Canadians’ rapid debt accumulation to slow next year as housing market cools
TORONTO – Low interest rates and a hot housing market helped push Canada’s total residential mortgage debt to a record $1 trillion this year, but a cooling real-estate market is expected to slow further accumulation, says the chief economist of Canada’s mortgage industry association.
The value of outstanding mortgages is now 7.6 per cent higher than it was last year, the Canadian Association of Accredited Mortgage Professionals said in its annual report released Monday.
“We’re still seeing a lot of movement into home ownership and that’s what’s driving the growth of debt,” said Will Dunning, CAAMP’s chief economist.
“The growth will gradually decelerate but we’re still looking at rates of six and a half per cent or so, so still fairly rapid,” Dunning said.
This year’s growth was higher than the average annual increase is around 7.1 per cent. However, it is still much lower than it was in the early 2000s, when debt growth hovered closer to 10 per cent year over year.
Higher home prices drove many Canadians to borrow heavily to finance -purchases, while a low interest rate environment encouraged others to refinance loans and consolidate debt, the CAAMP report said.
The low interest rate environment has enabled some consumers to take on bigger mortgages than they might otherwise have been able to carry, while it has encouraged others to borrow against their homes.
Recent housing market data points to a massive downshift in housing market activity.
A separate report issued by Canada Mortgage and Housing Corp. Monday suggested that home construction in October fell to its lowest level in more than a year, part of a slowdown that is expected to persist for much of next year as builders put the brakes on supply to match a chill in demand.
The report found that the seasonally adjusted annual rate of housing starts — which multiplies monthly levels by 12 to reflect annual levels — was 167,900 units in October, down from a revised 185,000 in September.
A decline in new housing starts, which usually lag a cooling trend by about six months, indicates that builders are slowing down construction activity as they see demand falling, to avoid creating a glut of unsold houses on the market.
Less activity in Canada’s resale home market and moderating housing starts will mean fewer people taking on new mortgages, Dunning said.
“That (slowdown) now and in the near future going to result in less mortgage takeout as those sales get closed,” he said.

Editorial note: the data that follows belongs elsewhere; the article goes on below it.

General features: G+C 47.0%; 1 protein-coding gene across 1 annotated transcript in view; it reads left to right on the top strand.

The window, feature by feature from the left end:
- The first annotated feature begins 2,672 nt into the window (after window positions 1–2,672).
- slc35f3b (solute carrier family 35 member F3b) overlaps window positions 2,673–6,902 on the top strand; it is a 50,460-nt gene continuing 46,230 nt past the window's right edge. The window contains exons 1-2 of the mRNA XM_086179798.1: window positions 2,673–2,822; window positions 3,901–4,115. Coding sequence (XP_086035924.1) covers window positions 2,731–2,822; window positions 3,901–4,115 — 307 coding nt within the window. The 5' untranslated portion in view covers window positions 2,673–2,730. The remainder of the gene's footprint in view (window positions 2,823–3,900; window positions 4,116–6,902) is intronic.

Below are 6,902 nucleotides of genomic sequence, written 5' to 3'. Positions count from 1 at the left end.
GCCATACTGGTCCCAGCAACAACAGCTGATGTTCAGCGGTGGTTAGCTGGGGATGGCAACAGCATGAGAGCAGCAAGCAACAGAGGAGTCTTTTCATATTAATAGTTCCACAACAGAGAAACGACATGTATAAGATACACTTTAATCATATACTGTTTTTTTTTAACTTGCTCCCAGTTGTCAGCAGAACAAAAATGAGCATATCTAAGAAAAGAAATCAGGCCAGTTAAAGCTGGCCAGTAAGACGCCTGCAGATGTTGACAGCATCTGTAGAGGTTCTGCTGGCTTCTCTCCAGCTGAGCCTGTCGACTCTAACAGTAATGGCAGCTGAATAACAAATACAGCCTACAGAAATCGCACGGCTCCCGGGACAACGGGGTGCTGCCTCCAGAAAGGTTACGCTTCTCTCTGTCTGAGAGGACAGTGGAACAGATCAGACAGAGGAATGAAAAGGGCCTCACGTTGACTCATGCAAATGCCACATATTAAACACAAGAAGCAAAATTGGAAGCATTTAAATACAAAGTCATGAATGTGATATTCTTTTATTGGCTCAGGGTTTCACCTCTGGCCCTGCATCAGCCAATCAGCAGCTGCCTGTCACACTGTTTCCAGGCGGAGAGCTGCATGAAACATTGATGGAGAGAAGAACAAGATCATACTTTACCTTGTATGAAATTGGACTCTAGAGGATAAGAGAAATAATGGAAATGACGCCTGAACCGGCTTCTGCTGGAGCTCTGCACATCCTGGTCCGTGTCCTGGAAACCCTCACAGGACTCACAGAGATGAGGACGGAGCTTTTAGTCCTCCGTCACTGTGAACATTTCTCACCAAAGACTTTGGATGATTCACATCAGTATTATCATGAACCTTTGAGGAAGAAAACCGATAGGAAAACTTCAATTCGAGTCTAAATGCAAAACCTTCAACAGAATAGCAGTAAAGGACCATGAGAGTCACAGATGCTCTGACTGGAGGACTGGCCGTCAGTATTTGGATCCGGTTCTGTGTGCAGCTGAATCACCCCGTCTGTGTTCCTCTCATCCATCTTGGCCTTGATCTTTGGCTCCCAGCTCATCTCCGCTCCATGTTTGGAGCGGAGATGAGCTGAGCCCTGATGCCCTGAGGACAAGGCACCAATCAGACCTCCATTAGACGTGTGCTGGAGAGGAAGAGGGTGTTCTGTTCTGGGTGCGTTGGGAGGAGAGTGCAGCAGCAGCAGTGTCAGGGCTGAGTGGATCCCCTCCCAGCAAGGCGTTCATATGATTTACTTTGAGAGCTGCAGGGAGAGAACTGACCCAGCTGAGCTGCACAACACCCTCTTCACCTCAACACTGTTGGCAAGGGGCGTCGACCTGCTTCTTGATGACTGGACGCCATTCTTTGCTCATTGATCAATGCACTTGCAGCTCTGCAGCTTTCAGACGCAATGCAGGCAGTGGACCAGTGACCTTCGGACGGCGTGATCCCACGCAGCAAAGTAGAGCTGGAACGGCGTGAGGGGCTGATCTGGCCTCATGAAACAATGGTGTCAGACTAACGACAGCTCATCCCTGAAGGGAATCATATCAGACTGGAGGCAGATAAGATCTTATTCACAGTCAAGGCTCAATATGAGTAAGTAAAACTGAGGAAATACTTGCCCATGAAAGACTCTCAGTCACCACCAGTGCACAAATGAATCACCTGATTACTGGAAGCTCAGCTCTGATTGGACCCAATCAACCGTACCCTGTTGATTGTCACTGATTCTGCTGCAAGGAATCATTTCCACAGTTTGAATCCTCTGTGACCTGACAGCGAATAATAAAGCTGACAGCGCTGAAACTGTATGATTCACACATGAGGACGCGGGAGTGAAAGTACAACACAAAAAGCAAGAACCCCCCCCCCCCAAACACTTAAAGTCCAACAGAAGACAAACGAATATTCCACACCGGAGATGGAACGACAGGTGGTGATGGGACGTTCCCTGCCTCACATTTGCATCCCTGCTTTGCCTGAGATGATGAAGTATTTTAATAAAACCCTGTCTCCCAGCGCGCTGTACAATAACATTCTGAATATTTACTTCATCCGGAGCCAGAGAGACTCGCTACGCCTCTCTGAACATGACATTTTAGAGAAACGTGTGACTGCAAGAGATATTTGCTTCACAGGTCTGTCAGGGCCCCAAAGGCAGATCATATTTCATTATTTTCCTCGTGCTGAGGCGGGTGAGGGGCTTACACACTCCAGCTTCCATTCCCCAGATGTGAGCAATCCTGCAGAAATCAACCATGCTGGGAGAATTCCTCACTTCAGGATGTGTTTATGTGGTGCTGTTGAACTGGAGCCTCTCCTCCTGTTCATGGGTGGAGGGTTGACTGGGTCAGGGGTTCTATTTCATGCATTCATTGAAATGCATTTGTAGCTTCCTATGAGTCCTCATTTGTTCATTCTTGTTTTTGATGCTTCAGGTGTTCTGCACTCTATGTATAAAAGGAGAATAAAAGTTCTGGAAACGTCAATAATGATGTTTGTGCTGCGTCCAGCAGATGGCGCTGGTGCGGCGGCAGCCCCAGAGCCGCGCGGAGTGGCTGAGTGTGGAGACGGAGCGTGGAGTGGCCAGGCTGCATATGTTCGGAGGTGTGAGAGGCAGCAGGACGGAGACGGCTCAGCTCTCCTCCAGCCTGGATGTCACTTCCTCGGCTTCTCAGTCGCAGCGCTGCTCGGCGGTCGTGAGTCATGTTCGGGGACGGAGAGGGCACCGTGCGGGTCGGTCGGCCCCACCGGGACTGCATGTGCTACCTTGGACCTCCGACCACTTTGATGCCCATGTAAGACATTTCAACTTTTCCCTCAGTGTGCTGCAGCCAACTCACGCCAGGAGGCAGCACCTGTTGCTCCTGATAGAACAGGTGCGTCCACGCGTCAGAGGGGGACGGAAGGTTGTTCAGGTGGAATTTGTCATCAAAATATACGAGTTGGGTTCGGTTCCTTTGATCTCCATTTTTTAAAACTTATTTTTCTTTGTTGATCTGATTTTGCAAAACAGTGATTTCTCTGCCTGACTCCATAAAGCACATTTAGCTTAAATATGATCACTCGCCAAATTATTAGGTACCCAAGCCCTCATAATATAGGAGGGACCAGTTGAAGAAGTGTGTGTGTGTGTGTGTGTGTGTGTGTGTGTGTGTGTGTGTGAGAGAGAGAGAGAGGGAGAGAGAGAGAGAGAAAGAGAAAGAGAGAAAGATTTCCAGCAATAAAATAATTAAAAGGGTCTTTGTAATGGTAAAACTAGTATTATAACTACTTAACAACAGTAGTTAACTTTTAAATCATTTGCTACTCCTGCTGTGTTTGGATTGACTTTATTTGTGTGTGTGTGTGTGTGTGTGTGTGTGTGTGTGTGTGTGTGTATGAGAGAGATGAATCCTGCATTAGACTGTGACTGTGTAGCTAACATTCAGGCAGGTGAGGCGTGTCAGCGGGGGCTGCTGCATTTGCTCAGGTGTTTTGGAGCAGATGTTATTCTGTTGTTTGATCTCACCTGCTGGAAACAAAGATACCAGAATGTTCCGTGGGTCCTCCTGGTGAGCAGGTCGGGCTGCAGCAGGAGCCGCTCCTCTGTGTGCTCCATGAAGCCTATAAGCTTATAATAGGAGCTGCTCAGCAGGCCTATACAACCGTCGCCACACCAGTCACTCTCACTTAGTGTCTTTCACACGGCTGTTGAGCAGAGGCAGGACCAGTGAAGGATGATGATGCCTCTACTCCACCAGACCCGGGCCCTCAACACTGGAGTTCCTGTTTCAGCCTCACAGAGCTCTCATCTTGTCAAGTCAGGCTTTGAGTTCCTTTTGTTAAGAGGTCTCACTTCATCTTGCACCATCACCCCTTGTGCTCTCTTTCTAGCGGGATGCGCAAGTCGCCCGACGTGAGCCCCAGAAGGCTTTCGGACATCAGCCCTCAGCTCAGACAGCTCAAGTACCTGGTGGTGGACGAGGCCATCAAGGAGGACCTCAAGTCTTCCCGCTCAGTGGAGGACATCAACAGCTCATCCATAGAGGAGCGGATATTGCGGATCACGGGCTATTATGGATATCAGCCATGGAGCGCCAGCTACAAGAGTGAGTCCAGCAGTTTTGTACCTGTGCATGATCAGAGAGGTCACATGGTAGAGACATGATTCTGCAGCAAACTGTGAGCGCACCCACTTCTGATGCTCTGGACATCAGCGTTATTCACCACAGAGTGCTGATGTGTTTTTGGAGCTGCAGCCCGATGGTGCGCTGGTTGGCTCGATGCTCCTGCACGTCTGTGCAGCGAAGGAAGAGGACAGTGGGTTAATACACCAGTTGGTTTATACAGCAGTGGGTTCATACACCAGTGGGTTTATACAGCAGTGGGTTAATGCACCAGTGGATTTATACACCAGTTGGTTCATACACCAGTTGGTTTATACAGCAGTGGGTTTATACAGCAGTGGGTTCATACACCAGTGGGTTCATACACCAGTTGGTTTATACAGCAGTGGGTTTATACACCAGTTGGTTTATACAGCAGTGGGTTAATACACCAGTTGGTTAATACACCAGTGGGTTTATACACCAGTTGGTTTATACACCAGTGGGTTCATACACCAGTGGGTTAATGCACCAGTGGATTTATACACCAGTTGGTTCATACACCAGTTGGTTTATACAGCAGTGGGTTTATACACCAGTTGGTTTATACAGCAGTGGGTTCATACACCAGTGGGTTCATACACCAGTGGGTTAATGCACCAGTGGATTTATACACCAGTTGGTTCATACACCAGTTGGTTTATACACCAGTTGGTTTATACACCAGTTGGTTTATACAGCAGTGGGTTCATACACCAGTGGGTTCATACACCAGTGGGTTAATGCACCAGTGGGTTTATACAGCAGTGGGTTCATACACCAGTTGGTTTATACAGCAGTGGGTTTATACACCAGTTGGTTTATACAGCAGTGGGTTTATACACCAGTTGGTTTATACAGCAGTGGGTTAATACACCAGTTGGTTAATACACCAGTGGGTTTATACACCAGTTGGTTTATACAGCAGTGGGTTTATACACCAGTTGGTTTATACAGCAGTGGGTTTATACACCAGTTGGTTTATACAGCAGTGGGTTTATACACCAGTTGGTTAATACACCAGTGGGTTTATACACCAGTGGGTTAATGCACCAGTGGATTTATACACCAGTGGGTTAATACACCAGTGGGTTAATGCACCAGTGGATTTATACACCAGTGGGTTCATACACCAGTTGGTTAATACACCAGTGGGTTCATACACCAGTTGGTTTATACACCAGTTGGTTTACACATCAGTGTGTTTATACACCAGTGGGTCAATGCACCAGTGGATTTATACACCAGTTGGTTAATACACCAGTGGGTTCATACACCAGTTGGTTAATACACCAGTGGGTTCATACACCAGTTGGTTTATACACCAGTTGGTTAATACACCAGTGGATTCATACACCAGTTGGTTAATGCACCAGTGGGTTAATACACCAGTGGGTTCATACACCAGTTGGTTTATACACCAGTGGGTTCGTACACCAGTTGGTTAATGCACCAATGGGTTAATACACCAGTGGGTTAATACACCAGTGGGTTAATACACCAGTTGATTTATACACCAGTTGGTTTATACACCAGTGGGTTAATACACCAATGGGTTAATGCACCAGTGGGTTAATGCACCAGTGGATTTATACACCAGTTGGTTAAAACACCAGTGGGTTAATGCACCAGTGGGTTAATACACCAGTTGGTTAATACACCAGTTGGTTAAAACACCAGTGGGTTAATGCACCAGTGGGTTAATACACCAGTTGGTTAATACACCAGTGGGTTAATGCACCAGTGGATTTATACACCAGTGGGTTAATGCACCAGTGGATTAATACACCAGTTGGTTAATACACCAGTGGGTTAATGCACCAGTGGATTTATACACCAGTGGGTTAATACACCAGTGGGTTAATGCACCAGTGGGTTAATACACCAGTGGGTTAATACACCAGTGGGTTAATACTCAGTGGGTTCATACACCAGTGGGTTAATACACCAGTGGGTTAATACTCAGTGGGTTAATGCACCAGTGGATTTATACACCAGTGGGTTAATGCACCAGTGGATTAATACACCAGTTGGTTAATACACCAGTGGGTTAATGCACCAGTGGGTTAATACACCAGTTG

Canada’s housing market has been on a tear for much of the past year after the Bank of Canada sent its trend-setting policy rate to an emergency low of 0.25 per cent to stimulate borrowing and consumer spending.
Buyers, spurred by easy access to relatively cheap borrowing, rushed into the market and competed aggressively for homes, which drove prices to record highs.
The market has been cooling in recent months as many sales were pushed ahead to the beginning of the year in advance of tighter mortgage qualification rules, a new tax regime in B.C. and Ontario and higher interest rates.
Meanwhile, the Bank of Canada’s policy rate has been hiked three times to one per cent, still historically low. The central bank is expected to take a pause on rate hikes until the middle of next year, giving mortgage holders more time to refinance at low rates.
Most Canadians have heeded warnings from economists — including the Bank of Canada — about growing debt levels and took advantage of low interest rates to refinance and pay off other debts, CAAMP said.
The report found 18 per cent of mortgage holders have taken equity out of their homes to free up extra cash. Almost half of mortgage holders who borrowed against their homes cited a need for “debt consolidation or repayment” and the average amount borrowed against home equity was $46,000.
The association said that most mortgage holders appear to be comfortable with their debt levels and that the vast majority — about 84 per cent — said they could afford at least a $300 or 30 per cent increase in their monthly mortgage payment, Dunning said.
The association asked approximately 2,000 Canadians surveyed how much of an interest rate hike they could withstand. The average Canadian monthly mortgage payment is about $1,025 and the average homeowner has room for $1,056 per month on top of current costs, the report found.
However, about 350,000 out of 5.65 million, or about six per cent of Canadian mortgage holders, would be challenged by rate rises of less than one per cent, CAAMP said.
“Most of the people who have low tolerances for increased payments have fixed-rate mortgages,” the reports said. (So) by the time their mortgages are due for renewal, their financial capacity will have expanded and their mortgage principal will have been reduced.”
Canadians continue to favour fixed-rate mortgages and a five-year fixed-rate mortgage remains the most popular option despite the fact that variable rates have become much less expensive than fixed rates, the report found.